This morning’s High Court decision to uphold the Federal Government’s industrial relations changes should come as no surprise.

For more than a year Canberra talk said the Commonwealth’s use of the corporations powers to overturn state industrial relations regimes and impose its own would was soundly based in law.

The High Court has supported this in a five-two vote. Chief Justice Murray Gleeson and Justices William Gummow, Kenneth Hayne, Dyson Heydon and Susan Crennan supported the Commonwealth, with Justices Michael Kirby and Ian Callinan dissenting.

The decision is a blow for Labor and the trade union movement – but cannot be unexpected. The battle is lost. It’s now for the war. And that war will be best fought using asymmetrical warfare.

The High Court has dealt a blow to Labor’s and the unions’ credibility by supporting the laws. It’s now up to the labour movement to destroy the credibility of the government that put them in place. This will be a classic hearts and minds scenario. Conventional warfare has failed. The labour movement now needs to crank up its guerrilla campaign.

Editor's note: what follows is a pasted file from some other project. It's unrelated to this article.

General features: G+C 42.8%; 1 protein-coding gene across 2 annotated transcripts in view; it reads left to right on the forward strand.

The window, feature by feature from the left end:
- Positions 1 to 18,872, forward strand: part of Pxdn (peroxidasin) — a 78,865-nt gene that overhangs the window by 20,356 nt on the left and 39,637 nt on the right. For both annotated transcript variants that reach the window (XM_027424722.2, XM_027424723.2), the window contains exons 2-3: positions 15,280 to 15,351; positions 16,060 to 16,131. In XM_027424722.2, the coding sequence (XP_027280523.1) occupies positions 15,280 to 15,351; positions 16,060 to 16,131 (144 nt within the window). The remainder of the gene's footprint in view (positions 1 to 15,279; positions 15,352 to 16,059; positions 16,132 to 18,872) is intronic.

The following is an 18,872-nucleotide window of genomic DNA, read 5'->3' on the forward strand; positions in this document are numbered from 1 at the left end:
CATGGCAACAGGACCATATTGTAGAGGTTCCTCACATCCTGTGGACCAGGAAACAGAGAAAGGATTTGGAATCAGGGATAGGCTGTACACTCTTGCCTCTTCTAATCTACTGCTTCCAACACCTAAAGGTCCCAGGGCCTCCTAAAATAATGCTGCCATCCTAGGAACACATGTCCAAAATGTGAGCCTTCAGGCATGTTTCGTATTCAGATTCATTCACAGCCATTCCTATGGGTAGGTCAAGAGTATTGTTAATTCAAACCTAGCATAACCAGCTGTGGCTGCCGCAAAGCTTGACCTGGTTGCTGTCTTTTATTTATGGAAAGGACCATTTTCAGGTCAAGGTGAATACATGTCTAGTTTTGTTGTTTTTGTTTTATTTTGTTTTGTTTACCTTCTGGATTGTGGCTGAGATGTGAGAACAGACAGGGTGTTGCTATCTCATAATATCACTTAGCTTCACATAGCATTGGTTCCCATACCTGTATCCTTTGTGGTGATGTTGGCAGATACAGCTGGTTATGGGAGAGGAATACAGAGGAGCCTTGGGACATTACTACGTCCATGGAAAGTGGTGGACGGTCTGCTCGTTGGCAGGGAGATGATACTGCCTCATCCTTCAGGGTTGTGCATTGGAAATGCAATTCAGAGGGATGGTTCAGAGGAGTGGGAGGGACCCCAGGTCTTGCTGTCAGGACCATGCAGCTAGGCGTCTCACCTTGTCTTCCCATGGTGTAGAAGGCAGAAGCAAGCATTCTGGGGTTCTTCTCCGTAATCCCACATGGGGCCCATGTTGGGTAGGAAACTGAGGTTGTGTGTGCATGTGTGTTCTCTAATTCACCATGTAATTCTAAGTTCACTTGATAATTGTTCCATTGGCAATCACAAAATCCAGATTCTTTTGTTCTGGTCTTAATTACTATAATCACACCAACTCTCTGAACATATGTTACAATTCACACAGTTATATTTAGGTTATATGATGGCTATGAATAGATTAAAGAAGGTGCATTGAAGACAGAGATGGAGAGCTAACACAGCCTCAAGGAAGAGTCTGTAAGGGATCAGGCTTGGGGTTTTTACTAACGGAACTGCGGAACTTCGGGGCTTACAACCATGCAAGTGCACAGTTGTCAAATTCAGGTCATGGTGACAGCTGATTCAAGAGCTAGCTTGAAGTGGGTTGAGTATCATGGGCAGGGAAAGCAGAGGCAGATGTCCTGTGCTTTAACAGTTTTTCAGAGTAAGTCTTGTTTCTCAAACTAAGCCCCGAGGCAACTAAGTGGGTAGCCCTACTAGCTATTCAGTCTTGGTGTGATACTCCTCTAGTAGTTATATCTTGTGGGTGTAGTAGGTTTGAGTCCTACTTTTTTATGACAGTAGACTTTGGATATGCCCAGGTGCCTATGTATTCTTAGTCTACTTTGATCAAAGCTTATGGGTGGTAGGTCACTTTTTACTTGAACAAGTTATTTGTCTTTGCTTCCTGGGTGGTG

The Government has a mass of employment and salary statistics to deploy. Labor and the unions will hope to be able to keep up a campaign of short, sharp shocks by thrusting the details of different AWAs around the country into the public eye. Like all guerrilla campaigns, it will create a climate of fear – but the vital question is how that fear will manifest itself.

The Government’s economic management credentials remain strong. By highlighting hip pocket issues, the labour movement may scare voters into still supporting the Coalition.

There seems to be no doubt that WorkChoices is creating winners and loser – but who likes to think of themselves as a loser?

Peter Fray

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Peter Fray
Editor-in-chief of Crikey